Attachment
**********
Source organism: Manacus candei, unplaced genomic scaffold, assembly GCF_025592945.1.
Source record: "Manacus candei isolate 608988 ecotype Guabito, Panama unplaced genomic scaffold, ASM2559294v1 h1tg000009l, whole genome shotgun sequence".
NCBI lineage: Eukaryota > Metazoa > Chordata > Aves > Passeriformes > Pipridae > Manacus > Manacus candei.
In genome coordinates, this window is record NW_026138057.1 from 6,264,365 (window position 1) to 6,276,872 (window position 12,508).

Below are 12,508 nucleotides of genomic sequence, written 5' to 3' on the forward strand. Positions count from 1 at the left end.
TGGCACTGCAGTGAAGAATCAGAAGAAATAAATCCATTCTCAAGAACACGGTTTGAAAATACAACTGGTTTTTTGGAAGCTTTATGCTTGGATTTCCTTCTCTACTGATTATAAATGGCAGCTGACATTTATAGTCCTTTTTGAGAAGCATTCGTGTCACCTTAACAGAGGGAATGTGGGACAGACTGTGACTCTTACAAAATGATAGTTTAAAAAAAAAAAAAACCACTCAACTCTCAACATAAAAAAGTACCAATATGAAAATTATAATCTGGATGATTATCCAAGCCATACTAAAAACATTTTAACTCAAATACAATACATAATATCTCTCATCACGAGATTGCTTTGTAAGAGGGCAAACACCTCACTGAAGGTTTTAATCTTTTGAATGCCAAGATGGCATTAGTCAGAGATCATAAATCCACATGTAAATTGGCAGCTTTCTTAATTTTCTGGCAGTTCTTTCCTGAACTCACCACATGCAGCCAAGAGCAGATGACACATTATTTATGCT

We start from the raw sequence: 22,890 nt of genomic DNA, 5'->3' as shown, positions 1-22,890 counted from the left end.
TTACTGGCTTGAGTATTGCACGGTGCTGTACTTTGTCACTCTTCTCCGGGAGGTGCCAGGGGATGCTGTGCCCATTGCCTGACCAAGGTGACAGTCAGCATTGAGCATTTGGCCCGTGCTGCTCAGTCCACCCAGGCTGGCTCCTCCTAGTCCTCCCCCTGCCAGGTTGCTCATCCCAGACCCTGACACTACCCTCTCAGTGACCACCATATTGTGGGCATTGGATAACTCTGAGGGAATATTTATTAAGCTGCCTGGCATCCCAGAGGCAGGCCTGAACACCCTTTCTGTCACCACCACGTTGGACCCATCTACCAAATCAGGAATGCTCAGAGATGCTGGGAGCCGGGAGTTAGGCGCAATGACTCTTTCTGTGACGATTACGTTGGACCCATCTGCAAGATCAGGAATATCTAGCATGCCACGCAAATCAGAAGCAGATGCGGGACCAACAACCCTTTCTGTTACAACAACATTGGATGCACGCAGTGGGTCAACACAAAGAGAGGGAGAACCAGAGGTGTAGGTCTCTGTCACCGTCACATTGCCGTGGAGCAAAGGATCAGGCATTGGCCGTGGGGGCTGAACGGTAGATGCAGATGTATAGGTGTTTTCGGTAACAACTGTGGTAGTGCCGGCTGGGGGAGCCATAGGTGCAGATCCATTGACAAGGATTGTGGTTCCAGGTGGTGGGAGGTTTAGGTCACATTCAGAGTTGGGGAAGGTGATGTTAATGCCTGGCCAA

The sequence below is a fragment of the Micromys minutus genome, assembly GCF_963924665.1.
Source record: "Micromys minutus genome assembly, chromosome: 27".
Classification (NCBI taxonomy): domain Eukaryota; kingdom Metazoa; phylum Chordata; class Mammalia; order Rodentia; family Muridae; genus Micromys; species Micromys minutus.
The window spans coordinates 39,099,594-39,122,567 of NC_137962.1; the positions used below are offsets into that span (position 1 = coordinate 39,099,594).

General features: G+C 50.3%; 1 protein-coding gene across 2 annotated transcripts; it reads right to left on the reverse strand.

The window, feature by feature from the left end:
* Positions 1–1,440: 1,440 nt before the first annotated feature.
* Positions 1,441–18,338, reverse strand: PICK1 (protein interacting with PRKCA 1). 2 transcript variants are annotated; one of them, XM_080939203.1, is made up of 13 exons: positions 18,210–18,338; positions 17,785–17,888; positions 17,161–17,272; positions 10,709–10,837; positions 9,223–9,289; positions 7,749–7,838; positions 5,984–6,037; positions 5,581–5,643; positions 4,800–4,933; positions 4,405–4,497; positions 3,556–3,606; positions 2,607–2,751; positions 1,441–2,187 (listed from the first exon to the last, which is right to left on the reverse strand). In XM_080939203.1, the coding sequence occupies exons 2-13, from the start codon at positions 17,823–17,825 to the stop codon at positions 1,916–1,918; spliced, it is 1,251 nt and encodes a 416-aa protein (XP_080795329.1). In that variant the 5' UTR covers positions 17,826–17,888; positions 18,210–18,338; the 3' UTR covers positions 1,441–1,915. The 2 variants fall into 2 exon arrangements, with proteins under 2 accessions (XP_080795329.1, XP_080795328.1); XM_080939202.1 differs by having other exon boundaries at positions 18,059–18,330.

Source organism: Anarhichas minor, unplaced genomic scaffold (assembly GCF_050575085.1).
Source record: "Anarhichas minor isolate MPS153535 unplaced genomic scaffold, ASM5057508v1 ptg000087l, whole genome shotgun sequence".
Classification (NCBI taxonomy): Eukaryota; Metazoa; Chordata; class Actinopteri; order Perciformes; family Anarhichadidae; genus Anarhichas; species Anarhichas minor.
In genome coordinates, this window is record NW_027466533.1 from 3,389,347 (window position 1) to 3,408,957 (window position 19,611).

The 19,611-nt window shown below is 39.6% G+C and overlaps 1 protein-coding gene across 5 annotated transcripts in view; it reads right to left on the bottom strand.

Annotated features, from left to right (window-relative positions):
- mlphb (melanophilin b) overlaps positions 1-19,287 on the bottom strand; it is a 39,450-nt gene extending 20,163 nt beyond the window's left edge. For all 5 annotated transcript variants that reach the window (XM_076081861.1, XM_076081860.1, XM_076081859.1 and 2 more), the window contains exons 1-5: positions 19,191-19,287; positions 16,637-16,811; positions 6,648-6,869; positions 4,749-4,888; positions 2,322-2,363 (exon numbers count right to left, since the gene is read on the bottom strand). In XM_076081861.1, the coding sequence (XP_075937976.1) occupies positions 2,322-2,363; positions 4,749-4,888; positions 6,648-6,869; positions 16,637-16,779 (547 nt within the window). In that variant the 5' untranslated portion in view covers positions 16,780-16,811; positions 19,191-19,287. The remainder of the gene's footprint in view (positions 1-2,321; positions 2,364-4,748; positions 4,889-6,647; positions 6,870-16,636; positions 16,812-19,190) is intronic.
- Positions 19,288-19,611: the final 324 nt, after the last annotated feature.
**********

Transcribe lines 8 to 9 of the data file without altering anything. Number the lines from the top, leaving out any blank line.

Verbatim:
TTACTGGCTTGAGTATTGCACGGTGCTGTACTTTGTCACTCTTCTCCGGGAGGTGCCAGGGGATGCTGTGCCCATTGCCTGACCAAGGTGACAGTCAGCATTGAGCATTTGGCCCGTGCTGCTCAGTCCACCCAGGCTGGCTCCTCCTAGTCCTCCCCCTGCCAGGTTGCTCATCCCAGACCCTGACACTACCCTCTCAGTGACCACCATATTGTGGGCATTGGATAACTCTGAGGGAATATTTATTAAGCTGCCTGGCATCCCAGAGGCAGGCCTGAACACCCTTTCTGTCACCACCACGTTGGACCCATCTACCAAATCAGGAATGCTCAGAGATGCTGGGAGCCGGGAGTTAGGCGCAATGACTCTTTCTGTGACGATTACGTTGGACCCATCTGCAAGATCAGGAATATCTAGCATGCCACGCAAATCAGAAGCAGATGCGGGACCAACAACCCTTTCTGTTACAACAACATTGGATGCACGCAGTGGGTCAACACAAAGAGAGGGAGAACCAGAGGTGTAGGTCTCTGTCACCGTCACATTGCCGTGGAGCAAAGGATCAGGCATTGGCCGTGGGGGCTGAACGGTAGATGCAGATGTATAGGTGTTTTCGGTAACAACTGTGGTAGTGCCGGCTGGGGGAGCCATAGGTGCAGATCCATTGACAAGGATTGTGGTTCCAGGTGGTGGGAGGTTTAGGTCACATTCAGAGTTGGGGAAGGTGATGTTAATGCCTGGCCAA

The sequence below is a fragment of the Micromys minutus genome, assembly GCF_963924665.1.